CHAPTER 2: A DAY AT THE RACES
Thom and I arrived downtown around noon and parked in the closest Green P we could find. We had time to sit down for a quick lunch at the Pig and Pint, a small pub we frequent when we’re in the city. We enjoyed the dark walnut walls, the leather seats, cracked from years of patronage, the smell of beer and wings, and the staff that have been there for years, not because they have to but because they love it. We sat in a booth near the front of the pub, looking out through the bay window at the passing hordes. There were so many people. Then, anyway.
We sat and ate, and discussed the usual birthday woes, reflecting on the aging process, and how outside of our 10-year-old brains and hearts there were 40-year-old bodies that frequently farted, ached, and betrayed our sense of how far we could run or how much we could lift. The real fact of the matter is that I felt better than I ever had in all my years, not necessarily physically, but in general. I was happy. Without the bullshit expectations and perceptions that accompanied youth, I was actually happy. It felt good.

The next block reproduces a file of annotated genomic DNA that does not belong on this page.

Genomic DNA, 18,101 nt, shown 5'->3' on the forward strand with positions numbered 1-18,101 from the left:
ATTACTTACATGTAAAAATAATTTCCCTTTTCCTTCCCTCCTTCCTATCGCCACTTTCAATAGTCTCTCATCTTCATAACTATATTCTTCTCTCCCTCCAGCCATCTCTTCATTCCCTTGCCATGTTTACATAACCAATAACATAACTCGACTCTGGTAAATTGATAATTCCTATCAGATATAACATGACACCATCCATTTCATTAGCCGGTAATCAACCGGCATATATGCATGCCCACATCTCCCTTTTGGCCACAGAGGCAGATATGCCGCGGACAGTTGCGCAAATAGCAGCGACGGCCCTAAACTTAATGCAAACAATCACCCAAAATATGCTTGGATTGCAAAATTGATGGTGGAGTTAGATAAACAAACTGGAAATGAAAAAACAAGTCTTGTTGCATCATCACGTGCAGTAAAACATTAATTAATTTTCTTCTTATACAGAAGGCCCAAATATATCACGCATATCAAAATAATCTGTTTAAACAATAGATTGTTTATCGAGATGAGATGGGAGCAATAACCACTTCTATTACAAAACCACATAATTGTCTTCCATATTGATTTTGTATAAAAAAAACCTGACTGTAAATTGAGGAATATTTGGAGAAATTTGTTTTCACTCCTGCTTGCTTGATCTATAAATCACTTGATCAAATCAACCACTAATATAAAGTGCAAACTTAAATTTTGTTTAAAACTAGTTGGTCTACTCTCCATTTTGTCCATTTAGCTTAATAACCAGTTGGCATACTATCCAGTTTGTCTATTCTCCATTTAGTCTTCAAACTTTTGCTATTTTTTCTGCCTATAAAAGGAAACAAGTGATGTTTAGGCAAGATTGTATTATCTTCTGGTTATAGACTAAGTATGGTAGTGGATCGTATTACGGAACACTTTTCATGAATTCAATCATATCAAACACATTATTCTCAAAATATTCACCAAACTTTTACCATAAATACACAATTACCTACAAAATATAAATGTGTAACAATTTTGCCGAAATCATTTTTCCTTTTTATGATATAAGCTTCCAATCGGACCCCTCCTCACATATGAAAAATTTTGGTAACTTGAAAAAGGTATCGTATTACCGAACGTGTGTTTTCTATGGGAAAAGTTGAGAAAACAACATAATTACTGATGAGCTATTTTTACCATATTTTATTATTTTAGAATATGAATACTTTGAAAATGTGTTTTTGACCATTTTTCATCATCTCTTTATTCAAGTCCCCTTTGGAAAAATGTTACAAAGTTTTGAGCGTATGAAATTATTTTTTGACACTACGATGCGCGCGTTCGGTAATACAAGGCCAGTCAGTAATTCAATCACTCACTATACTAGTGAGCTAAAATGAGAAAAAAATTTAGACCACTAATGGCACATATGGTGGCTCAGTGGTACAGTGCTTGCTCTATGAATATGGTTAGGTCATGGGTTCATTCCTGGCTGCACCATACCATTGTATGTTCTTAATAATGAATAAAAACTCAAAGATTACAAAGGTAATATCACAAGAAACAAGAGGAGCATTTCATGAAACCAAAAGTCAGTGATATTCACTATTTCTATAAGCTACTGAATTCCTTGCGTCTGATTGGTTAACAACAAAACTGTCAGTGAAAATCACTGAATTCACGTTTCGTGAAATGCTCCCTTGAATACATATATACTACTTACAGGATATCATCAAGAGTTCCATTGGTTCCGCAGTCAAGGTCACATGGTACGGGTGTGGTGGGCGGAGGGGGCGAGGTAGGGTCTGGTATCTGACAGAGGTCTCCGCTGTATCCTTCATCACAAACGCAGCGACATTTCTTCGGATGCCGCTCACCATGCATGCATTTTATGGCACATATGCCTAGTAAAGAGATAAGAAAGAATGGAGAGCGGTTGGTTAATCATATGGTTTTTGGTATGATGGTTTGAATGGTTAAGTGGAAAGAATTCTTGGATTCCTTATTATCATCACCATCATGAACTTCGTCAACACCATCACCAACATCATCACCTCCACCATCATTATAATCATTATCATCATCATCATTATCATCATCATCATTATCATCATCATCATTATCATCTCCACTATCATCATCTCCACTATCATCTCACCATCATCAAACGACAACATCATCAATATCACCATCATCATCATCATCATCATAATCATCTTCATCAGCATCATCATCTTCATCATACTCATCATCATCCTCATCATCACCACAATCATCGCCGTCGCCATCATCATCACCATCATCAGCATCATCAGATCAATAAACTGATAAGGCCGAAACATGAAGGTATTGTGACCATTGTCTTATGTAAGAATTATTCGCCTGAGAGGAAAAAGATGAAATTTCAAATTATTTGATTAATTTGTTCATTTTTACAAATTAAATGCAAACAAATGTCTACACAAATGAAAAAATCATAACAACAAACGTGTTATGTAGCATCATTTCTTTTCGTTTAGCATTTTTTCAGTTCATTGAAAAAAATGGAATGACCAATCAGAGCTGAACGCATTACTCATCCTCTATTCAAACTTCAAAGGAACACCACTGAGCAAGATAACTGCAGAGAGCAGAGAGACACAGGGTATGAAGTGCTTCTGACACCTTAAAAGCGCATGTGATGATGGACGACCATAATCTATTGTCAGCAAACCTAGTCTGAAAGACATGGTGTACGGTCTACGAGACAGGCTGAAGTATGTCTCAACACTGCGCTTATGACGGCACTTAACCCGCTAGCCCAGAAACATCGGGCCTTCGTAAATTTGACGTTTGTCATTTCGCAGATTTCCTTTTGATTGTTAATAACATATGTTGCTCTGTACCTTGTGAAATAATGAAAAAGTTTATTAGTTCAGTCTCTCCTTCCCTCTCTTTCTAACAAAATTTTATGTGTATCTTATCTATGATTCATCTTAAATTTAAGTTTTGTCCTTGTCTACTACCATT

Thom and I finished our unhealthy but damn tasty lunch, and walked over to the theatre. Bloor St was bustling with people, rushing in and out of stores, laughing, kids skateboarding by us in a blur. The usual street kids were sitting against buildings asking for change, yet they wore nicer shoes than I do and had what appeared to be fully groomed and well-fed dogs, and at least $1000 worth of tattoos and piercings each. I could never understand that.
We arrived at the Bloor Cinema shortly before the festivities began, so I took the spare moment to call Diane and check in. She told me that Jordan went to daycare with none of the usual fuss of crying, kicking, and general mayhem that typically accompanied the drop off. Of course, she was always fine once inside, nonchalantly waving us away as she targeted a certain toy and bee lined for it. Then Diane mentioned that Jordan had a bit of a cough as she went in, but that it didn’t seem to be anything to be concerned about.